To no-fly or not to no-fly Libya
Declaring a no-fly zone over Libya is one of the options which is currently being discussed by British and French policymakers, even though the option would mean a protracted and costly military campaign there.
Imposing a no-fly zone over the country would give allied planes the right to shoot down anything that took off inside Libya. The idea would be to prevent Colonel Muammar Gaddafi from turning his air force on his own people.
William Hague, the UK foreign secretary, is working closely with his French partners on what he calls “a contingency basis” on elements of the resolution for a no-fly zone, Reuters reported.
In the event the no-fly zone resolution is presented to the Security Council, it may not go down particularly well. Russia has a veto on the UN Security Council and Russia's Foreign Minister Sergey Lavrov reiterated on Monday that Moscow is against any foreign intervention in the situation in Libya.
“We have already made it clear that we do not see foreign intervention – and especially foreign military intervention – as a means of solving the crisis in Libya,” said Lavrov. “The Libyans have to solve their problems themselves, though not with the help of guns, but only by peaceful political means.”
Libyan rebel forces say they would welcome the no-fly zone as they are outgunned by Gaddafi’s planes. But should Gaddafi’s armed ground forces receive no further support from air, the protesters say that they could deal with them.
Simon Tisdall, a foreign affairs columnist with the Guardian newspaper in London, points out that in order to impose a no-fly zone over Libya, the government’s ground defenses and most of its aircrafts and military bases would have to be destroyed first. Such an act, he said, could amount to a declaration of war.
“How it will actually work in practice is extremely contentious,” said Tisdall. “Some of the American commanders have been saying that it is a very large country with very difficult terrain. And it would take an awful lot of hardware, even by American standards, to clamp down in a way that the allies clamped down in Iraq during the 1990s when Saddam Hussein was in control. There are suggestions that it might be quite hazardous, in the sense that the Libyans have a lot of aircraft missiles which they bought from Russia a few years ago. It is also unclear how you distinguish between Libyan military aircraft attempting to attack rebel targets, and commercial aircraft and humanitarian operations by European countries. It’s not a straightforward proposition.”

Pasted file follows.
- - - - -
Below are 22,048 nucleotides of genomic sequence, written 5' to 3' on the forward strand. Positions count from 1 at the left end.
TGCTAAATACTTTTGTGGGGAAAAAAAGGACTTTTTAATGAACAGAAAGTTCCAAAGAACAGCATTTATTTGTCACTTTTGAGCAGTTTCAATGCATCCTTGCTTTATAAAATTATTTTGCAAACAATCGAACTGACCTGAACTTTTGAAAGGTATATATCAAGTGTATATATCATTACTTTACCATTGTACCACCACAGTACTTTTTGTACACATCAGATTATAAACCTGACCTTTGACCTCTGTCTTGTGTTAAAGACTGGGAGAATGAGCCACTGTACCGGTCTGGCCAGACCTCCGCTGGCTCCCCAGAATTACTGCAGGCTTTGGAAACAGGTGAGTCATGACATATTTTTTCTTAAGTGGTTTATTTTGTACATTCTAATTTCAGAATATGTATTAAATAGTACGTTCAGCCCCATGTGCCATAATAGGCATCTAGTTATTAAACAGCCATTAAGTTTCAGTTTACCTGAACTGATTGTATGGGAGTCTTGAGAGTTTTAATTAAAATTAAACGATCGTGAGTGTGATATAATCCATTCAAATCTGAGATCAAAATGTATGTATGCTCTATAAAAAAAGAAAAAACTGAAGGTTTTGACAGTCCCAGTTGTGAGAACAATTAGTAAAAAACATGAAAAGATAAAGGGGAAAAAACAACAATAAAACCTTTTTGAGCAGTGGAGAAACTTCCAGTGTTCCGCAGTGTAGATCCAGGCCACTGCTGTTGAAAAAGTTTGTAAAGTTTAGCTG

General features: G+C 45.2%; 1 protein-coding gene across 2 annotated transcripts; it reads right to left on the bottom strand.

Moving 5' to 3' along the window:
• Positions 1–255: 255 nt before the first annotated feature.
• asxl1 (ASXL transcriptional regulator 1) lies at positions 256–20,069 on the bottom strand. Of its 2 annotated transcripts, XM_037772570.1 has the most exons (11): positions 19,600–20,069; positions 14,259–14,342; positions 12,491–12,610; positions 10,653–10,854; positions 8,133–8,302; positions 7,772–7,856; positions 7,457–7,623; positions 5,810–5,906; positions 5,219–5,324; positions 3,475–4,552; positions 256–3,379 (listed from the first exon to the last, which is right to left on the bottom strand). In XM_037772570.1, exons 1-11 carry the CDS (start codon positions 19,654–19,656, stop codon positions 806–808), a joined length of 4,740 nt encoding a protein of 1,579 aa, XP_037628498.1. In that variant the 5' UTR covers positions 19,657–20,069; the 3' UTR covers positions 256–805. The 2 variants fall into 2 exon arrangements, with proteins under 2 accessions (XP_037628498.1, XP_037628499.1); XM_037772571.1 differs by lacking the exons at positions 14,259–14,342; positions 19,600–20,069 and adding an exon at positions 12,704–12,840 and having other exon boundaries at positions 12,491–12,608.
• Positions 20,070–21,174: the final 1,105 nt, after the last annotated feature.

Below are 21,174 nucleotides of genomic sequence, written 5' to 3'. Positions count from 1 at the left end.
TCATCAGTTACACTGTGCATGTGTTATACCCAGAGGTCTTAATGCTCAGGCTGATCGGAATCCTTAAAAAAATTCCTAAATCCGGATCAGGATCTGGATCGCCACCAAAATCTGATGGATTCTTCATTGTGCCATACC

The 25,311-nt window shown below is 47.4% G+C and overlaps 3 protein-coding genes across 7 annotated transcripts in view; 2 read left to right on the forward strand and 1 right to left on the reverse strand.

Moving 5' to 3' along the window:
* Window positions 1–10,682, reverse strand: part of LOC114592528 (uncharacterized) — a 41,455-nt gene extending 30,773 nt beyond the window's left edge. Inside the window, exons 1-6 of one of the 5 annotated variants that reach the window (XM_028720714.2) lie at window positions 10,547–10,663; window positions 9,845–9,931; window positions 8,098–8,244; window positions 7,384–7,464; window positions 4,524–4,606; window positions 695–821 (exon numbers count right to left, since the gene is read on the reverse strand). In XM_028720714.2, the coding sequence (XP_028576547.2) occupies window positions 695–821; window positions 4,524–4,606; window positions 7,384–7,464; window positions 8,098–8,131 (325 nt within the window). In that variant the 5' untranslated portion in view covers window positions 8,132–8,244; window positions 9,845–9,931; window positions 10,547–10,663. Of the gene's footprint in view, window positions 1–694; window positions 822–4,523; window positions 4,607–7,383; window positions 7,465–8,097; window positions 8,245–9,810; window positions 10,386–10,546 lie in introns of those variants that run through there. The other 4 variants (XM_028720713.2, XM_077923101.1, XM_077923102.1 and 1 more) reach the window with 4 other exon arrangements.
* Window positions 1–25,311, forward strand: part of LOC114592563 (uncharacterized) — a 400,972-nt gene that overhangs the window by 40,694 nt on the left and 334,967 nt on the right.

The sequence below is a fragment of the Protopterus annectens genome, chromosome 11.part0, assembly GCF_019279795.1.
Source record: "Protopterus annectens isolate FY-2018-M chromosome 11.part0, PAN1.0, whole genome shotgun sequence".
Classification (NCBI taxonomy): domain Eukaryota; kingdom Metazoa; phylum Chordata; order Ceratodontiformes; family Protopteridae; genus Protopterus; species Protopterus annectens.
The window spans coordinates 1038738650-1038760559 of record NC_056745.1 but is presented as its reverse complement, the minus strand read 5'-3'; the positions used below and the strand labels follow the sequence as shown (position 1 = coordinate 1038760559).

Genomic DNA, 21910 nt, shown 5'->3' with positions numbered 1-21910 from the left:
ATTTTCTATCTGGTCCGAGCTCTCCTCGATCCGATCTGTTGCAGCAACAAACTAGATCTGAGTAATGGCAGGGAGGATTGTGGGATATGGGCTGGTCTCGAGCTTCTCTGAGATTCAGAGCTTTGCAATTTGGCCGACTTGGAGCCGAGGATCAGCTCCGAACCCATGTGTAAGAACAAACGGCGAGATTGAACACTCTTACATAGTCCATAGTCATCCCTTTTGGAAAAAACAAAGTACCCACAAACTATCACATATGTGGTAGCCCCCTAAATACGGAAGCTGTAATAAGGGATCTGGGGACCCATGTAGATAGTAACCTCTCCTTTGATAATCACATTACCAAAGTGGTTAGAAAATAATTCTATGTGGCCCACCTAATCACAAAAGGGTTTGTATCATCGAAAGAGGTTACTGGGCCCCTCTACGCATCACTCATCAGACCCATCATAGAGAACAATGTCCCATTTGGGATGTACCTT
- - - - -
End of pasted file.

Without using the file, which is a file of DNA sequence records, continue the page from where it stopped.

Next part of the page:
Karl Sharro, a writer and commentator on the Middle East, believes that the imposition of a no-fly zone is not justified, nor is any form of Western intervention.
“The mechanics of a no-fly zone would take a bigger commitment than any Western state would be ready to make at this moment,” he said. “I think Western governments are pressuring themselves to be seen doing something on Libya, when actually I don’t think it’s the right approach. They should back off and not intervene, and allow the situation to be determined by the Libyan people themselves.”
By contrast, Aziz Abu Sarah, director of Middle East Projects at George Mason University, argues that a no-fly zone is absolutely justified right now.
“I think it is not military intervention,” he stated. “In Libya, there is no way that foreign troops will be able to get in [to the country]. If that happens, it will change the situation drastically. But the no-fly zone will only prevent Gaddafi from bombing his own civilians.”
“What people would like to see is the Arab countries getting involved, and that is what the US has been trying to do,” he added. “Unfortunately, the Arab countries will not intervene because they see themselves in many ways in the same line with Gaddafi. They are afraid of facing the same situation, of being the next victim.”
Mad Dog and Englishmen
Meanwhile, on Monday the Western media has been speculating whether the US has or has not asked Saudi Arabia to airlift weapons to the rebels in their struggle against Gaddafi. The Saudis have been told that the rebels in Benghazi need anti-tank rockets and mortars as a first priority to hold off attacks by Gaddafi's armored forces, and ground-to-air missiles to shoot down his fighter bombers, according to the Independent newspaper.
The Saudis’ assistance, if confirmed, would allow Washington to disclaim any military involvement in the supply chain, even though the arms would be American and they would be paid for by the Saudis.
Supplies could reach Benghazi within 48 hours, the Independent reported.
However by Monday evening Washington has officially denied the allegations, Russia's ITAR-TASS news agency reported.